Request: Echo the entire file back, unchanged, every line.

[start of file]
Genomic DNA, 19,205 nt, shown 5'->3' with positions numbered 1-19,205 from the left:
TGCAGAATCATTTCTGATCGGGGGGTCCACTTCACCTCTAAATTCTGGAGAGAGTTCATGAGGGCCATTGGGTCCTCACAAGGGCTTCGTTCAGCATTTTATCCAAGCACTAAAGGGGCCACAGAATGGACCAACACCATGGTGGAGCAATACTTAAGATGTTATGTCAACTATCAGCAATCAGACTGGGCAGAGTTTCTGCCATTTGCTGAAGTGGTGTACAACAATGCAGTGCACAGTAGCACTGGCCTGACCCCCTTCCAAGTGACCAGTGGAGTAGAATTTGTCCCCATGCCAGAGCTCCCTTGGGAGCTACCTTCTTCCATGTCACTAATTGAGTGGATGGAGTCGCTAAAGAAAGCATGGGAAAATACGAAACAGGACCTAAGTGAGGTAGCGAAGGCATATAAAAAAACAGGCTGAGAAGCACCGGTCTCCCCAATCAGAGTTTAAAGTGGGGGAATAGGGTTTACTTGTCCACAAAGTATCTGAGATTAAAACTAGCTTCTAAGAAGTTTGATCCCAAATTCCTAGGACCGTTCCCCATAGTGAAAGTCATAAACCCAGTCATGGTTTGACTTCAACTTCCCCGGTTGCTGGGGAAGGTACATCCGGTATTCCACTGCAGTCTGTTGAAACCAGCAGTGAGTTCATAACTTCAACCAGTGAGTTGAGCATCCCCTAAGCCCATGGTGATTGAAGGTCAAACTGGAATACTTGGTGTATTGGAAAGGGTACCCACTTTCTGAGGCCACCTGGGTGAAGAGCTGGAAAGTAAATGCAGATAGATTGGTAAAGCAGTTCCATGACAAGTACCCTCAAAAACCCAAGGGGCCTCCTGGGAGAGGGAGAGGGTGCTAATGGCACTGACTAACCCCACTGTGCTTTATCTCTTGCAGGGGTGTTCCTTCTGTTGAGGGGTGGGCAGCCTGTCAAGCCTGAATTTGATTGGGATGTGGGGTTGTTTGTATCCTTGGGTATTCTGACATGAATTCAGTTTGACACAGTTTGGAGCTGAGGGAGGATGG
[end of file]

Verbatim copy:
Genomic DNA, 19,205 nt, shown 5'->3' with positions numbered 1-19,205 from the left:
TGCAGAATCATTTCTGATCGGGGGGTCCACTTCACCTCTAAATTCTGGAGAGAGTTCATGAGGGCCATTGGGTCCTCACAAGGGCTTCGTTCAGCATTTTATCCAAGCACTAAAGGGGCCACAGAATGGACCAACACCATGGTGGAGCAATACTTAAGATGTTATGTCAACTATCAGCAATCAGACTGGGCAGAGTTTCTGCCATTTGCTGAAGTGGTGTACAACAATGCAGTGCACAGTAGCACTGGCCTGACCCCCTTCCAAGTGACCAGTGGAGTAGAATTTGTCCCCATGCCAGAGCTCCCTTGGGAGCTACCTTCTTCCATGTCACTAATTGAGTGGATGGAGTCGCTAAAGAAAGCATGGGAAAATACGAAACAGGACCTAAGTGAGGTAGCGAAGGCATATAAAAAAACAGGCTGAGAAGCACCGGTCTCCCCAATCAGAGTTTAAAGTGGGGGAATAGGGTTTACTTGTCCACAAAGTATCTGAGATTAAAACTAGCTTCTAAGAAGTTTGATCCCAAATTCCTAGGACCGTTCCCCATAGTGAAAGTCATAAACCCAGTCATGGTTTGACTTCAACTTCCCCGGTTGCTGGGGAAGGTACATCCGGTATTCCACTGCAGTCTGTTGAAACCAGCAGTGAGTTCATAACTTCAACCAGTGAGTTGAGCATCCCCTAAGCCCATGGTGATTGAAGGTCAAACTGGAATACTTGGTGTATTGGAAAGGGTACCCACTTTCTGAGGCCACCTGGGTGAAGAGCTGGAAAGTAAATGCAGATAGATTGGTAAAGCAGTTCCATGACAAGTACCCTCAAAAACCCAAGGGGCCTCCTGGGAGAGGGAGAGGGTGCTAATGGCACTGACTAACCCCACTGTGCTTTATCTCTTGCAGGGGTGTTCCTTCTGTTGAGGGGTGGGCAGCCTGTCAAGCCTGAATTTGATTGGGATGTGGGGTTGTTTGTATCCTTGGGTATTCTGACATGAATTCAGTTTGACACAGTTTGGAGCTGAGGGAGGATGG